Blog: China cottons on to Wigan
Leonie Barrie | 1 June 2007
For the past few decades the UK textile and clothing industry has slowly seen its textile mills and garment factories cast aside in the rush to relocate production to cheaper locations overseas. Some have simply found themselves unable to compete with the rock bottom prices offered by countries like China and have gone out of business altogether, while others have maintained a design and pre-production presence here and shifted the needle point work offshore as the laws of economics demand.
But is the tide about to turn? Negotiations are underway – and fairly advanced by all accounts – between Wigan Council and the Chinese government to set up a textile manufacturing hub in the town to help Chinese companies get closer to their European customers.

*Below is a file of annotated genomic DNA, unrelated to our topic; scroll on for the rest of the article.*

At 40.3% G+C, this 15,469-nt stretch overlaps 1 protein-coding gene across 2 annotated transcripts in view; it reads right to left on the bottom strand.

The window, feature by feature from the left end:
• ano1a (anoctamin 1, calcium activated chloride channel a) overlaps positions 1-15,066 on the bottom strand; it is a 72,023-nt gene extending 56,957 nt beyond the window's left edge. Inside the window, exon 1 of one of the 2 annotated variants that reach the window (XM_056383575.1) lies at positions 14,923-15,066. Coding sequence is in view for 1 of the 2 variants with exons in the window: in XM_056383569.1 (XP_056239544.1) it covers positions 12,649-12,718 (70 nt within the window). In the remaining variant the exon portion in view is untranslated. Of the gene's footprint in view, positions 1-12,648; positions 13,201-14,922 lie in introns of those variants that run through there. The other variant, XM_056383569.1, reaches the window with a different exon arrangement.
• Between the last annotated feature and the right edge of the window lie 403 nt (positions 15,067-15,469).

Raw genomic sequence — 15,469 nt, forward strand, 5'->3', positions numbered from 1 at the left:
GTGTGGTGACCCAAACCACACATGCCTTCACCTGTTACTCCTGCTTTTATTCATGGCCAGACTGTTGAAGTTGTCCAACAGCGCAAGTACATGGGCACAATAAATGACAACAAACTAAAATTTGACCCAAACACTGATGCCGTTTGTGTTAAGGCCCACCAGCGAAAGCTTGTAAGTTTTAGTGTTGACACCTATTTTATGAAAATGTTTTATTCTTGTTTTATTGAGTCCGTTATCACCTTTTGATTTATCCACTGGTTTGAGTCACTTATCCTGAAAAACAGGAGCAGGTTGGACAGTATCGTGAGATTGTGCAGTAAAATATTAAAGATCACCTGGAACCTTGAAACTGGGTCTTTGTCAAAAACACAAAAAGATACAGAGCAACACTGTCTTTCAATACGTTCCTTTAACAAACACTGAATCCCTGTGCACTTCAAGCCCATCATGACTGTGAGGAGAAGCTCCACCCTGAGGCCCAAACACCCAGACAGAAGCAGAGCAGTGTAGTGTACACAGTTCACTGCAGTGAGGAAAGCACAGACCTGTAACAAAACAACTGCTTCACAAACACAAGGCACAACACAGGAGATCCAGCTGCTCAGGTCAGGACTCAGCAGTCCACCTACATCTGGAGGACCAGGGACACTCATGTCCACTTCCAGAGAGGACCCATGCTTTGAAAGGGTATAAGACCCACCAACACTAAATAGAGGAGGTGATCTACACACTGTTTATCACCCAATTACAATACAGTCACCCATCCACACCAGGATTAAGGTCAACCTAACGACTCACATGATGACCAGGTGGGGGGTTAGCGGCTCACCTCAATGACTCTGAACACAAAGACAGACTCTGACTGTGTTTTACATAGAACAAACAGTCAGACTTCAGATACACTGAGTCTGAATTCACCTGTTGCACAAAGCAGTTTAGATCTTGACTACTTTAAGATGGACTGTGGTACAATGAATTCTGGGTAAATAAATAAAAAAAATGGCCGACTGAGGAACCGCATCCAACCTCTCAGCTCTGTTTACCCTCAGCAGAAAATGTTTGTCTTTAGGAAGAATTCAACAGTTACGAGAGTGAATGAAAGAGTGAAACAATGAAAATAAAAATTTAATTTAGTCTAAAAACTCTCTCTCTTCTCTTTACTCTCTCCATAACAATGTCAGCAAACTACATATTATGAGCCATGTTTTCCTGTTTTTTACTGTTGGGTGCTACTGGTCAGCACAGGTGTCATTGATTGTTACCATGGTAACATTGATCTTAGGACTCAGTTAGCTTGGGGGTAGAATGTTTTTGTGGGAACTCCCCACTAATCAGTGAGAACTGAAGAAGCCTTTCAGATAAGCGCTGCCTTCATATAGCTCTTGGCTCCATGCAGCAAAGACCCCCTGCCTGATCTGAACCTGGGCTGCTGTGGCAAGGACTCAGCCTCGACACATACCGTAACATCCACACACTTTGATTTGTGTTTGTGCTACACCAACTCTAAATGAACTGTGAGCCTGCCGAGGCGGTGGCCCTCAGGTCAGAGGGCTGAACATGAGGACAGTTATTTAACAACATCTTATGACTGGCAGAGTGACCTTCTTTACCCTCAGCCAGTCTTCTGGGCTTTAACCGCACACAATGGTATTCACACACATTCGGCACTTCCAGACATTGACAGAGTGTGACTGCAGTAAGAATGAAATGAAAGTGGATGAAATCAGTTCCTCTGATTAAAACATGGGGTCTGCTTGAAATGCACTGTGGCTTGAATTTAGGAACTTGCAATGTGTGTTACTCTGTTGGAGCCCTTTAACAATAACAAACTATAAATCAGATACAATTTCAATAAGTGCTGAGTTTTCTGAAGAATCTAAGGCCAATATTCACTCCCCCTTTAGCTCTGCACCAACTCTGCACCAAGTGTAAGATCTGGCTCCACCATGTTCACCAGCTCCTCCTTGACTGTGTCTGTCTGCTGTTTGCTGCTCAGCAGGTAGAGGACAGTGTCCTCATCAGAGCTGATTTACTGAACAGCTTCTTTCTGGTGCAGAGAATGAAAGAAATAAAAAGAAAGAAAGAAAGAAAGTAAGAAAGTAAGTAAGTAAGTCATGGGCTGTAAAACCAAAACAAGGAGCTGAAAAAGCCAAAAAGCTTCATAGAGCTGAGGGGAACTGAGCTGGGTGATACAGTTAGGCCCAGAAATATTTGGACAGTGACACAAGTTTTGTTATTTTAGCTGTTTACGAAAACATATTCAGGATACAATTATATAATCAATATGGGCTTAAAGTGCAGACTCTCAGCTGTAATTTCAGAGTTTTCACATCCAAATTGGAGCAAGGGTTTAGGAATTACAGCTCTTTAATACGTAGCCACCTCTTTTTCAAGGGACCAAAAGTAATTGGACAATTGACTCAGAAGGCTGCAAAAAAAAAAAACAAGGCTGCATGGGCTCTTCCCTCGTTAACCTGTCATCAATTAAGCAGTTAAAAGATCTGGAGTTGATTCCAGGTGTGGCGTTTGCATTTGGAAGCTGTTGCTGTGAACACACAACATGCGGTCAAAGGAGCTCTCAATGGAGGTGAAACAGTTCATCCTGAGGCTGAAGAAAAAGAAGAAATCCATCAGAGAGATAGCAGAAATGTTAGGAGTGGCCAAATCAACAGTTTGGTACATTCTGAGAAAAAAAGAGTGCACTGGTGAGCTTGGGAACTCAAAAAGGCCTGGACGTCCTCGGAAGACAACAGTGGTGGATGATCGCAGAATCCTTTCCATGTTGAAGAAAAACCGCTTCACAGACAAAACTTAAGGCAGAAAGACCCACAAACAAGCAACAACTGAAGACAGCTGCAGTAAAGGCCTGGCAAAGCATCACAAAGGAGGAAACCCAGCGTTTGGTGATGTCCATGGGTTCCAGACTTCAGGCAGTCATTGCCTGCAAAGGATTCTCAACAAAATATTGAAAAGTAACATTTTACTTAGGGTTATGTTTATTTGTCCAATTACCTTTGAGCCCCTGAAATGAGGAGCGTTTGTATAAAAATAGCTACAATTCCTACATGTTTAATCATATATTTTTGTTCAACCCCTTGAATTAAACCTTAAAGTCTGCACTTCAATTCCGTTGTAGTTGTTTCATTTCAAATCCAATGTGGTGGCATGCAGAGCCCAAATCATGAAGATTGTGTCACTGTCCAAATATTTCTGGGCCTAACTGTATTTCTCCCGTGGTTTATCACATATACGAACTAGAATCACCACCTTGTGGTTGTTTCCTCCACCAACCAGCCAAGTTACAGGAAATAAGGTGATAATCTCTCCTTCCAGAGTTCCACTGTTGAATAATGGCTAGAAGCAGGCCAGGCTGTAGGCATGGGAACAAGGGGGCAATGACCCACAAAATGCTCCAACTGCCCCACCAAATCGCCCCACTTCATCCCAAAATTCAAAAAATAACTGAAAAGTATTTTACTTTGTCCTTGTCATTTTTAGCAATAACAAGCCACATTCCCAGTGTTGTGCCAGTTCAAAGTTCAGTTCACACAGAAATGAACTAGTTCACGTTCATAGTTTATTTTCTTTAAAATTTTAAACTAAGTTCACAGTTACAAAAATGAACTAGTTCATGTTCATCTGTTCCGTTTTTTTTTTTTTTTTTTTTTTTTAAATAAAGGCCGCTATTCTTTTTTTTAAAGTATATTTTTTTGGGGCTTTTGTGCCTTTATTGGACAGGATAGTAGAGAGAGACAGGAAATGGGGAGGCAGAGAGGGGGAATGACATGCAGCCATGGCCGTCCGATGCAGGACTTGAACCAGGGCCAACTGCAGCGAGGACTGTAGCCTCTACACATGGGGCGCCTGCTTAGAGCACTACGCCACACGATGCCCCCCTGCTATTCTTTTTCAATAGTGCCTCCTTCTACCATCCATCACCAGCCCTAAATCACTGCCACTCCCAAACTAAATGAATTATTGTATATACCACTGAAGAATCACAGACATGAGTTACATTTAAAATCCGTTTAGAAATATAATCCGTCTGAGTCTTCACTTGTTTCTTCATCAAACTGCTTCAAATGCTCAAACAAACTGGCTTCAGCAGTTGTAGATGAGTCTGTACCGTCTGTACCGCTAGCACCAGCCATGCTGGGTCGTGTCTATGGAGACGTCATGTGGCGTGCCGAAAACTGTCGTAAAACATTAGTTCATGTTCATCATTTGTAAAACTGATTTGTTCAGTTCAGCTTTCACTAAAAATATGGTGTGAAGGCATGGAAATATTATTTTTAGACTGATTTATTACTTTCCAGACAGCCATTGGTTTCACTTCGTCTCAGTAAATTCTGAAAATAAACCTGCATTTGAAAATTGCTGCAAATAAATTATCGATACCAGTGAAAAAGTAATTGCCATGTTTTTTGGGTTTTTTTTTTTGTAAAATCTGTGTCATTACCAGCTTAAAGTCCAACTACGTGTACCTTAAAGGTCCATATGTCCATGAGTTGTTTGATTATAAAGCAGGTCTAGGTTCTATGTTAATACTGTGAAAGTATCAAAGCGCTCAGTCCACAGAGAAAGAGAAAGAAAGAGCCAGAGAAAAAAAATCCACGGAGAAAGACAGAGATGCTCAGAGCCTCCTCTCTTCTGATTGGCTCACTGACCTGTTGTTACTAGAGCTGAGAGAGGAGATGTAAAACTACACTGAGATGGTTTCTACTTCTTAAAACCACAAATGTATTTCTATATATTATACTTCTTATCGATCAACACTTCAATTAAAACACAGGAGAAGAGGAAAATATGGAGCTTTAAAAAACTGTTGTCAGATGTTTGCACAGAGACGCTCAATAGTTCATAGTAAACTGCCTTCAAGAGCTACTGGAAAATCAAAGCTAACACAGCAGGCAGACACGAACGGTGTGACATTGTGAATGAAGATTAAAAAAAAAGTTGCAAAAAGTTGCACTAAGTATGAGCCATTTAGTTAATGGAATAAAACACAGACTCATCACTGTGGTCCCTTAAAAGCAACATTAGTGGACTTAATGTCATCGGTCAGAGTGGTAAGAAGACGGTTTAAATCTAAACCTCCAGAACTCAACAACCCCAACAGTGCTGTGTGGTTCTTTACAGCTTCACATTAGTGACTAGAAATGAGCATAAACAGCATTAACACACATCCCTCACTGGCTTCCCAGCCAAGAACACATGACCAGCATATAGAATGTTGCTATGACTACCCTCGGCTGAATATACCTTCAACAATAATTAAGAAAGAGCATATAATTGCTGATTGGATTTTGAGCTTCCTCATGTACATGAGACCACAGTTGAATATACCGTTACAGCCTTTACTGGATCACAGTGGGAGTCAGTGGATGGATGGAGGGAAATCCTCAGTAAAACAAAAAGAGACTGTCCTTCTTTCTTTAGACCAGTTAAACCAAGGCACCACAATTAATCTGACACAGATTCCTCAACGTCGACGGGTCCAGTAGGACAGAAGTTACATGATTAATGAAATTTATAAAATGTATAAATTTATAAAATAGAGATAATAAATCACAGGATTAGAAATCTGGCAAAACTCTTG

It’s an exciting prospect, and one that will give great hope to the highly skilled workers who still remain in the area. But a lot of questions remain and it will be fascinating to see how they are tackled. What types of products will be made there? What about cost issues? And how will the UK operations complement those of the Chinese investors elsewhere? It’s also a smart move as far as quotas are concerned. China's exports of textiles and clothing to the EU are covered by a voluntary quota agreement that expires at the end of 2007 and may well be replaced with a new raft of restrictions, so having a local production base will help offset any new limits.
For all their cheap manpower and hugely efficient textile and clothing production facilities, Chinese factories can’t change the one thing that increasingly matters in today’s fashion environment: their location, and hence speed to market. Earlier this year supermarket chain Asda said it was going to stock an entire range of clothing made exclusively in the UK under the George brand.
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